Her fury was a palpable thing. “I didn’t ‘trick’ your mother into believing anything!” she snapped. “I was just checking out her MRI and the next thing I know, she’s at my house asking for my ‘hand in marriage’!” She was breathing hard now, her face contorted in rage, her eyes alive with it. Her narrowed eyes reminded him of steel sharpened to killing point.
“So you’re saying,” he said in an uncanny juxtaposition of incredulous and frigid calm, “that it was my mother who approached you?”
“That is absurd.”
“Your face is absurd!”
For the first time, a glint of humor touched his finely sculpted mouth and arrogant dark eyes.
She let out a breath. “Listen,” she started, “the only reason I showed up today was because I wanted to see in person just what kind of a fuck up needs his mother to set up a date with a perfect stranger.” She flashed him a sweet, fake smile, telepathically telling him to eat shit and die. “Now that I’ve met you, I want you to know that I completely understand.”
Over the course of her tirade, his expression had closed off. Now, he was burning holes into her face with rage-fuelled acid rays from his eyes, and she could swear he was on the verge of scraping his hoof across the ground before charging at her like a wounded bull and tossing her out the window to the streets below like a rag-doll.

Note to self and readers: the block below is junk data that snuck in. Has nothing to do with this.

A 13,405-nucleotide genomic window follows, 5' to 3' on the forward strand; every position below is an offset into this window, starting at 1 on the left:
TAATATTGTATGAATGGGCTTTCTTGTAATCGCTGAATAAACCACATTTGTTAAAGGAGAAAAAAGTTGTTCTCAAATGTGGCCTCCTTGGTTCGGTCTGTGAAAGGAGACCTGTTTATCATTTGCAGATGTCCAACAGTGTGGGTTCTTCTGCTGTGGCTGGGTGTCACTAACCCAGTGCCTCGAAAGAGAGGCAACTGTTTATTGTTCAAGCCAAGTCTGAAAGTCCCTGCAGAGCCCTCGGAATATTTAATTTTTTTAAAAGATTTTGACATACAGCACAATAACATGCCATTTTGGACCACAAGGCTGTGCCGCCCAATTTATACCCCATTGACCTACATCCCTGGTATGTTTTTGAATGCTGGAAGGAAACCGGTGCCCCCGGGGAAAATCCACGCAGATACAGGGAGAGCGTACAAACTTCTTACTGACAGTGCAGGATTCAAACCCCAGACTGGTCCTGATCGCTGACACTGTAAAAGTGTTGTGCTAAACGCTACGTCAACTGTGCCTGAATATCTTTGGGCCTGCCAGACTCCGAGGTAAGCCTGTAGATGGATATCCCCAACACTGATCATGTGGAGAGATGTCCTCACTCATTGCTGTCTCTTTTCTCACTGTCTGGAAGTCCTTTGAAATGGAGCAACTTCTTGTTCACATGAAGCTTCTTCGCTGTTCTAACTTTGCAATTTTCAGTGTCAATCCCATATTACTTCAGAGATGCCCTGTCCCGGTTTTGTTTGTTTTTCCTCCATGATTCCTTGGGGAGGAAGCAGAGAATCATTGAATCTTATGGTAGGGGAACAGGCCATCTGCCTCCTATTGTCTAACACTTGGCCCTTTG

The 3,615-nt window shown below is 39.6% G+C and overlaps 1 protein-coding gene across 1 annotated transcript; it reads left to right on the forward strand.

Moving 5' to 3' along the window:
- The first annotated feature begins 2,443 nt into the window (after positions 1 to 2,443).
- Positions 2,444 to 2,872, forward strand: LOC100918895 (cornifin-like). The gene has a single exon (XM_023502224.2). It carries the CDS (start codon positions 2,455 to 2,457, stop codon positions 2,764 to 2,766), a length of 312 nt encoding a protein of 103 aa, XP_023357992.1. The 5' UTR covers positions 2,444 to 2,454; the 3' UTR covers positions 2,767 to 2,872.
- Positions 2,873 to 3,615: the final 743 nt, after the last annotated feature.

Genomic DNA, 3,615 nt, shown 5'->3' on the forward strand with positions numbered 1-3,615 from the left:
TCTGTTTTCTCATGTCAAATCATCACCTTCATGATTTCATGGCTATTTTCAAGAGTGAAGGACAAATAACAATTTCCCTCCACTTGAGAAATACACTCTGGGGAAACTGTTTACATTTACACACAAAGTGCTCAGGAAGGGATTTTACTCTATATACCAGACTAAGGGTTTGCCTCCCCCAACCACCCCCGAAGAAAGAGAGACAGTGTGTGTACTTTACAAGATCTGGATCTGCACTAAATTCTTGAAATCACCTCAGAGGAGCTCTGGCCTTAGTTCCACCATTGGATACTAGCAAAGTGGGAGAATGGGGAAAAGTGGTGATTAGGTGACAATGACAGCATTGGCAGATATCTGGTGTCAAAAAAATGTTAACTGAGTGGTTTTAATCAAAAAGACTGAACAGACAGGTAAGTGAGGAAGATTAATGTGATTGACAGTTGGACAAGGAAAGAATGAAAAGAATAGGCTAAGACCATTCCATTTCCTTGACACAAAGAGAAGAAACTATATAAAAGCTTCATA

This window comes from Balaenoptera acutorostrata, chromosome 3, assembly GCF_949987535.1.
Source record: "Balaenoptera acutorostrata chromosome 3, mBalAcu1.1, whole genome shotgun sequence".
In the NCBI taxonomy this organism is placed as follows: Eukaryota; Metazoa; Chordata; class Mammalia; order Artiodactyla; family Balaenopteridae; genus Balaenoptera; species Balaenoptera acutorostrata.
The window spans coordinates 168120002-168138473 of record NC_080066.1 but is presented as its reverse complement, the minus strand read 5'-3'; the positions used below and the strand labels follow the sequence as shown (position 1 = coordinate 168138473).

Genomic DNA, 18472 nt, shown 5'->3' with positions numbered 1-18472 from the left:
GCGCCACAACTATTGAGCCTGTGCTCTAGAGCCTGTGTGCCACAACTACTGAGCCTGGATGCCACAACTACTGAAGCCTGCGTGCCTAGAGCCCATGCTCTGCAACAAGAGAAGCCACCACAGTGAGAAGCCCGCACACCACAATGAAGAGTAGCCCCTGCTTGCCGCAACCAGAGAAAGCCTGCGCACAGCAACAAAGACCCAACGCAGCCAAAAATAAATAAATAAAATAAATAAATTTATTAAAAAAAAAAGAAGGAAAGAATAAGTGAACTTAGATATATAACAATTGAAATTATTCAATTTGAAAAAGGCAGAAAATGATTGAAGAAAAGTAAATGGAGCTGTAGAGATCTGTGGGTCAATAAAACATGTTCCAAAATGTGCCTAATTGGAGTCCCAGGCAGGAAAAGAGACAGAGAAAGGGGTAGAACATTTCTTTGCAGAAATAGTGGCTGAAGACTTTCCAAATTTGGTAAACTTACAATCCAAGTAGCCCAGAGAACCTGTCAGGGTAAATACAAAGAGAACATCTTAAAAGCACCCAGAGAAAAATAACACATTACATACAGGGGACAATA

“And I suppose,” he grit out, “that now that you’ve seen the full extent of…funding, behind this impromptu set up, you might be regretting your decision.”
Sakura bristled. She understood now, that this man was a study in ego, and didn’t take humiliation well. “Does it sound like I’m regretting my decision? And is that your roundabout way of calling me a gold-digger?”
“I suppose it is.” His tone was frigidly polite and pompous.
The look she gave him could’ve sunk the titanic. He was stuffed with so much pride she was surprised he hadn’t actually burst at the seams. And it wasn’t the good kind of pride either. It was the kind that made you look like an ass. “I think we’re done here,” she said, then got up, grabbed her purse, and turned around to leave.
“Please,” Sasuke called out behind her. His voice was impossibly condescending, and against her better judgment, she stopped. She heard a soft rip of paper, a scrape of chair and his footsteps stopping right behind her. “Why don’t I reimburse you for your time?”
She whirled around, the fury in her eyes as dangerous as a cocked gun.
“You arrogant, conceited, cold blooded, son of a bitch!”
It was admiration, pure and simple that burst through him as he was forced to catch her fist before it smashed into his face.
He wasn’t expecting a foot to ram into his instep. As he staggered back, grimacing in pain, she spun around and stomped out of the restaurant.
He shut his eyes against the pain, and sat back in his chair. For a five foot nothing stick figure with no soul, she certainly had the strength of a hundred linebackers.